An S Corporation can often be more restrictive than an LLC. There can’t be more than 100 shareholders in an S Corporation. In addition, only individuals, estates & qualifying trusts can qualify as shareholders. An S Corporation may not have any non-resident alien shareholders. There can only be one class of stock ownership. Adding a second category or class of ownership terminates the “S” Election, which could lead to unintended and unexpected tax consequences. The income and expenses from an S Corporation are allocated on a per-share/per-day basis. However, your businesses’ net income would be exempt from self-employment taxes on your individual return.
The amount of your investment in the S Corporation---your cost basis--is comprised of:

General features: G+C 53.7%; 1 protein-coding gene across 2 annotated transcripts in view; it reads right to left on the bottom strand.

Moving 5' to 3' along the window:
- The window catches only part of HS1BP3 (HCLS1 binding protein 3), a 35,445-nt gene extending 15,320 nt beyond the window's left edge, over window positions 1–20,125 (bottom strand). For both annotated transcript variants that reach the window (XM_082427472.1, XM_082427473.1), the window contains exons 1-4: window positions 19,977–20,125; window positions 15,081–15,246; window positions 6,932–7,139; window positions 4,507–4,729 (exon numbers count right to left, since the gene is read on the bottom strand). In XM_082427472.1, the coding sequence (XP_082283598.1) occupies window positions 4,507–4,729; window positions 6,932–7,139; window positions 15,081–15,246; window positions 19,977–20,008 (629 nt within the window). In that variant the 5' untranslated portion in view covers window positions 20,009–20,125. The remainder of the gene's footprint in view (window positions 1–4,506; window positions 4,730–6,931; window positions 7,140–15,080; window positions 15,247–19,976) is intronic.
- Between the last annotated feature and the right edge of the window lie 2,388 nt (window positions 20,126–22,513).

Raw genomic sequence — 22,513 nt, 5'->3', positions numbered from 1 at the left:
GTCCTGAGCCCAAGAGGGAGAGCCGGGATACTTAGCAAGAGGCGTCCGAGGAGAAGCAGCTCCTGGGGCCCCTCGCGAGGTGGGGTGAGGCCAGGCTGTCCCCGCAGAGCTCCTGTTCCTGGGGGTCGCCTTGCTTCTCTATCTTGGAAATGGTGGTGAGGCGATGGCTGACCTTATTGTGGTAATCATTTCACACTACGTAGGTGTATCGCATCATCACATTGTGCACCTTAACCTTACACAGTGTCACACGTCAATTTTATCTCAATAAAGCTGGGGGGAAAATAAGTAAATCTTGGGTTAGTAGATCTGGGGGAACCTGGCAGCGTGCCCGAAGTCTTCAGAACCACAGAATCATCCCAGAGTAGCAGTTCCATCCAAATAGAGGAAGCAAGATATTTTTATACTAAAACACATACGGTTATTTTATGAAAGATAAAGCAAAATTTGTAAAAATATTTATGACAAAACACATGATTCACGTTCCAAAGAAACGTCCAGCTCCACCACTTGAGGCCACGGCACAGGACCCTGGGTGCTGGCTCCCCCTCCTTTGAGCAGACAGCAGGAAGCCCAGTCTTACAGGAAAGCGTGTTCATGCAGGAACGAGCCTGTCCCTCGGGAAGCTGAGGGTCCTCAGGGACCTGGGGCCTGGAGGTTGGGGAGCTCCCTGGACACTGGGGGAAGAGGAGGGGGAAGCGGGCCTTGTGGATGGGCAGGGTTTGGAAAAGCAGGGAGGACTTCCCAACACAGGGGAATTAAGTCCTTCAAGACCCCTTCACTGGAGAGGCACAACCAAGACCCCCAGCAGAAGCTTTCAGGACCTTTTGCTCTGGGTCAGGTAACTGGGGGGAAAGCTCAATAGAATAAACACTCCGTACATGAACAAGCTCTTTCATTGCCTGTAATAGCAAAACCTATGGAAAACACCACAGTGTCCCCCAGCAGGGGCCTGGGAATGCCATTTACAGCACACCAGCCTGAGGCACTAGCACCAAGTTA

1) Your contributions of cash & property
2) Your share of loans made directly to the Corporation
This “Basis” calculation is important because it is your tax cost. The more you have invested, the more losses you are entitled to claim against your investment. In other words, bigger basis means more “write-offs when there are losses.”
LLCs offer more flexibility than S Corporations. They can have an unlimited number of owners and any person, business or trust can be a member. With an LLC you can choose to allocate particular types of income and expenses between the owners. Doing this can get pretty complicated, so be sure to speak with our office about "special allocations." In addition, note that the business’s net income will be subject to Self-Employment taxes.
The amount of your basis in an LLC (your tax cost basis) is comprised of:
1) Your contributions of cash & property
2) Your share of the LLCs debts to others. (In an LLC, loans to the company can increase your tax basis if they are guaranteed by you. In an S corporation, only direct loans to the company by you can increase your tax basis.)